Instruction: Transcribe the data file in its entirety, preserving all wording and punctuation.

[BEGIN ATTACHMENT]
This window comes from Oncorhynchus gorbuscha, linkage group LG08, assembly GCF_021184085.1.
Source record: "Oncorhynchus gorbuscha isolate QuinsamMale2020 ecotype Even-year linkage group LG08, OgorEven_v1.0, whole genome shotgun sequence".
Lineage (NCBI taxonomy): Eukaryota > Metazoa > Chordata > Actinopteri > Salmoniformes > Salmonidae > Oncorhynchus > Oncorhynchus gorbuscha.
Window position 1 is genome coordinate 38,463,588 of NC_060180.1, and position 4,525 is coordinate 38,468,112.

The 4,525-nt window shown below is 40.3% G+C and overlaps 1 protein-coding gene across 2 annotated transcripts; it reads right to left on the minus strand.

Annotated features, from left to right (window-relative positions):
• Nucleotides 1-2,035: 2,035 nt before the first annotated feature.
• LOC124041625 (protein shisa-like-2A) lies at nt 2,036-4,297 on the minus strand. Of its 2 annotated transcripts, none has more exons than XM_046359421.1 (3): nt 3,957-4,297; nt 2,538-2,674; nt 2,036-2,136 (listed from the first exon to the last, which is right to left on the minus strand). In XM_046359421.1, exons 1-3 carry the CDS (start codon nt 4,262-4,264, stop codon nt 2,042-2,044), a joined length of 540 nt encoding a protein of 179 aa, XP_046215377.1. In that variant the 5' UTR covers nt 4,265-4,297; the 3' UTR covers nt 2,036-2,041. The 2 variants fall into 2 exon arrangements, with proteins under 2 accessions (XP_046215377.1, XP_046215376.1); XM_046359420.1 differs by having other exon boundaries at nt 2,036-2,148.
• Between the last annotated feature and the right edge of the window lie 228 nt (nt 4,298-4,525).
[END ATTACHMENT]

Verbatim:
This window comes from Oncorhynchus gorbuscha, linkage group LG08, assembly GCF_021184085.1.
Source record: "Oncorhynchus gorbuscha isolate QuinsamMale2020 ecotype Even-year linkage group LG08, OgorEven_v1.0, whole genome shotgun sequence".
Lineage (NCBI taxonomy): Eukaryota > Metazoa > Chordata > Actinopteri > Salmoniformes > Salmonidae > Oncorhynchus > Oncorhynchus gorbuscha.
Window position 1 is genome coordinate 38,463,588 of NC_060180.1, and position 4,525 is coordinate 38,468,112.

The 4,525-nt window shown below is 40.3% G+C and overlaps 1 protein-coding gene across 2 annotated transcripts; it reads right to left on the minus strand.

Annotated features, from left to right (window-relative positions):
• Nucleotides 1-2,035: 2,035 nt before the first annotated feature.
• LOC124041625 (protein shisa-like-2A) lies at nt 2,036-4,297 on the minus strand. Of its 2 annotated transcripts, none has more exons than XM_046359421.1 (3): nt 3,957-4,297; nt 2,538-2,674; nt 2,036-2,136 (listed from the first exon to the last, which is right to left on the minus strand). In XM_046359421.1, exons 1-3 carry the CDS (start codon nt 4,262-4,264, stop codon nt 2,042-2,044), a joined length of 540 nt encoding a protein of 179 aa, XP_046215377.1. In that variant the 5' UTR covers nt 4,265-4,297; the 3' UTR covers nt 2,036-2,041. The 2 variants fall into 2 exon arrangements, with proteins under 2 accessions (XP_046215377.1, XP_046215376.1); XM_046359420.1 differs by having other exon boundaries at nt 2,036-2,148.
• Between the last annotated feature and the right edge of the window lie 228 nt (nt 4,298-4,525).